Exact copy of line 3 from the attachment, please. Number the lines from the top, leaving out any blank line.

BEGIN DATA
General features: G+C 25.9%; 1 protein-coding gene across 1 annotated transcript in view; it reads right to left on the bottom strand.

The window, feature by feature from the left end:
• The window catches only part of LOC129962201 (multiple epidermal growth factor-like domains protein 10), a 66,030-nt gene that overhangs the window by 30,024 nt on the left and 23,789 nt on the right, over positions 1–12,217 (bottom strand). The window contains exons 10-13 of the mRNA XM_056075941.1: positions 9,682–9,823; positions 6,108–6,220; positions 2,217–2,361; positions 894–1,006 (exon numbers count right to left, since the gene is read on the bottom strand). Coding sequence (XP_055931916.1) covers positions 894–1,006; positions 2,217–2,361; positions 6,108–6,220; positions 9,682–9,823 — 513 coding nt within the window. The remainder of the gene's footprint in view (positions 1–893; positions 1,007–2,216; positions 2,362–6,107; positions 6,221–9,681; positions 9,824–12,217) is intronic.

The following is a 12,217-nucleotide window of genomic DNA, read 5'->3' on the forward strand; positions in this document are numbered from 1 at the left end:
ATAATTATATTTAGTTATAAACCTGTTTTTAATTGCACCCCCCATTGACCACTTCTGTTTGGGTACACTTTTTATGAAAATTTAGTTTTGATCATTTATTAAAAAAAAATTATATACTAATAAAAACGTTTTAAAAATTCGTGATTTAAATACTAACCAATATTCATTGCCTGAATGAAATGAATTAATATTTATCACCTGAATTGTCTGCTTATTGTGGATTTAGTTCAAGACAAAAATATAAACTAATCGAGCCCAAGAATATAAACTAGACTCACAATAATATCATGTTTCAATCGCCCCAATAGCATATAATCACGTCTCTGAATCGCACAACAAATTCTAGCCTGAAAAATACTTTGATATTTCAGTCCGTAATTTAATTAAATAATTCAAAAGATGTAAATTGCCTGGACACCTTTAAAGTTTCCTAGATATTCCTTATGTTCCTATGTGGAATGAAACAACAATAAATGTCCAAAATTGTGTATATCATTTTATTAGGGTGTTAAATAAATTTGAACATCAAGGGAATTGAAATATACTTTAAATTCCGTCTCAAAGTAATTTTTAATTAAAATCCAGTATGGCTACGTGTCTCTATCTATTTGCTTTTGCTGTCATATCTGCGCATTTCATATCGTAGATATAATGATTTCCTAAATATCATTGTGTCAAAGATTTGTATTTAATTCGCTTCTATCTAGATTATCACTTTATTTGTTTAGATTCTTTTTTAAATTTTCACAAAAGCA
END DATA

• The window catches only part of LOC129962201 (multiple epidermal growth factor-like domains protein 10), a 66,030-nt gene that overhangs the window by 30,024 nt on the left and 23,789 nt on the right, over positions 1–12,217 (bottom strand). The window contains exons 10-13 of the mRNA XM_056075941.1: positions 9,682–9,823; positions 6,108–6,220; positions 2,217–2,361; positions 894–1,006 (exon numbers count right to left, since the gene is read on the bottom strand). Coding sequence (XP_055931916.1) covers positions 894–1,006; positions 2,217–2,361; positions 6,108–6,220; positions 9,682–9,823 — 513 coding nt within the window. The remainder of the gene's footprint in view (positions 1–893; positions 1,007–2,216; positions 2,362–6,107; positions 6,221–9,681; positions 9,824–12,217) is intronic.